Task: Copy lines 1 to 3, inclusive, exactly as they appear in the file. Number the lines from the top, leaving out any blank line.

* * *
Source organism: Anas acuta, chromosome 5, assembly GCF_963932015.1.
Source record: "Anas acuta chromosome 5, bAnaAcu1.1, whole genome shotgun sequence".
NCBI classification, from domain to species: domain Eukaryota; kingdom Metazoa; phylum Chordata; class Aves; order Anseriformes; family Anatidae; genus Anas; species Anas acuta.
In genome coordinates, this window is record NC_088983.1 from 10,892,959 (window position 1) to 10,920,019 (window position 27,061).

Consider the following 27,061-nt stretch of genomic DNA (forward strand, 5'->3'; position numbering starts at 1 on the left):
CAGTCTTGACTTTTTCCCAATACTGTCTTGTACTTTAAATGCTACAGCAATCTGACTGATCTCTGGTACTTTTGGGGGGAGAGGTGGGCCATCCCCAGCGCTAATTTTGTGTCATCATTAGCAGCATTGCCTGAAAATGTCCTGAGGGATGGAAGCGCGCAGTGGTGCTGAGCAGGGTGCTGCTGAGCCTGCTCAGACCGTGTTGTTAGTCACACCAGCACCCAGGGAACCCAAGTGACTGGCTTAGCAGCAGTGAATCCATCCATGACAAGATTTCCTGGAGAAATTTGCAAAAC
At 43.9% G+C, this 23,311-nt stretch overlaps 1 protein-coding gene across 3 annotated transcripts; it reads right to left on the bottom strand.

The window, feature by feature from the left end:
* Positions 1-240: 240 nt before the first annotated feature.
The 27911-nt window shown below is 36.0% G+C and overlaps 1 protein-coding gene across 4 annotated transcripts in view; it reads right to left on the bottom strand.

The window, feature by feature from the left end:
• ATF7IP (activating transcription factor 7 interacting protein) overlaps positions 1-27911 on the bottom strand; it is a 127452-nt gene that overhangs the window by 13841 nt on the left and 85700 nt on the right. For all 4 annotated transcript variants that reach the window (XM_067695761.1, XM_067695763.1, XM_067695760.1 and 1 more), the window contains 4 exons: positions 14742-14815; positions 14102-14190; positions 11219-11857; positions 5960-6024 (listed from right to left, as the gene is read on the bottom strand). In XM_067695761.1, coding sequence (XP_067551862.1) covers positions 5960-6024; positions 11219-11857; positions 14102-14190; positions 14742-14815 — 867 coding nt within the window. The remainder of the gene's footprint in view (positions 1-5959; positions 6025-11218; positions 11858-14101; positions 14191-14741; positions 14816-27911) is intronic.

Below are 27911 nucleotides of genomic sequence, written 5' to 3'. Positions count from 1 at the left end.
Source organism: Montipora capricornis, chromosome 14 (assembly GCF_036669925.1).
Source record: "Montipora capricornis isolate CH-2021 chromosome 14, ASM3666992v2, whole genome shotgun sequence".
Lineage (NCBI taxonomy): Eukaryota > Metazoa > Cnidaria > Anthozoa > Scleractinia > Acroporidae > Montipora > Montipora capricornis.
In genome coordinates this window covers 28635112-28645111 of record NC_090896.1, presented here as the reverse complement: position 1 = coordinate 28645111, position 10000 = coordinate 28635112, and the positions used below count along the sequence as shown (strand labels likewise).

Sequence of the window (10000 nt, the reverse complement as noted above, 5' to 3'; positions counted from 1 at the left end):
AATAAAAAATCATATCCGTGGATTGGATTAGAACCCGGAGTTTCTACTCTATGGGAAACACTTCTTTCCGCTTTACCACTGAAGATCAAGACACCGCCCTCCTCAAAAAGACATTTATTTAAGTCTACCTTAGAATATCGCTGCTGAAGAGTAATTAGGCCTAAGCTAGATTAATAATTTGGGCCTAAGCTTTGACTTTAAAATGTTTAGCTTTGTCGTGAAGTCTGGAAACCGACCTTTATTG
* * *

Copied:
Source organism: Anas acuta, chromosome 5, assembly GCF_963932015.1.
Source record: "Anas acuta chromosome 5, bAnaAcu1.1, whole genome shotgun sequence".
NCBI classification, from domain to species: domain Eukaryota; kingdom Metazoa; phylum Chordata; class Aves; order Anseriformes; family Anatidae; genus Anas; species Anas acuta.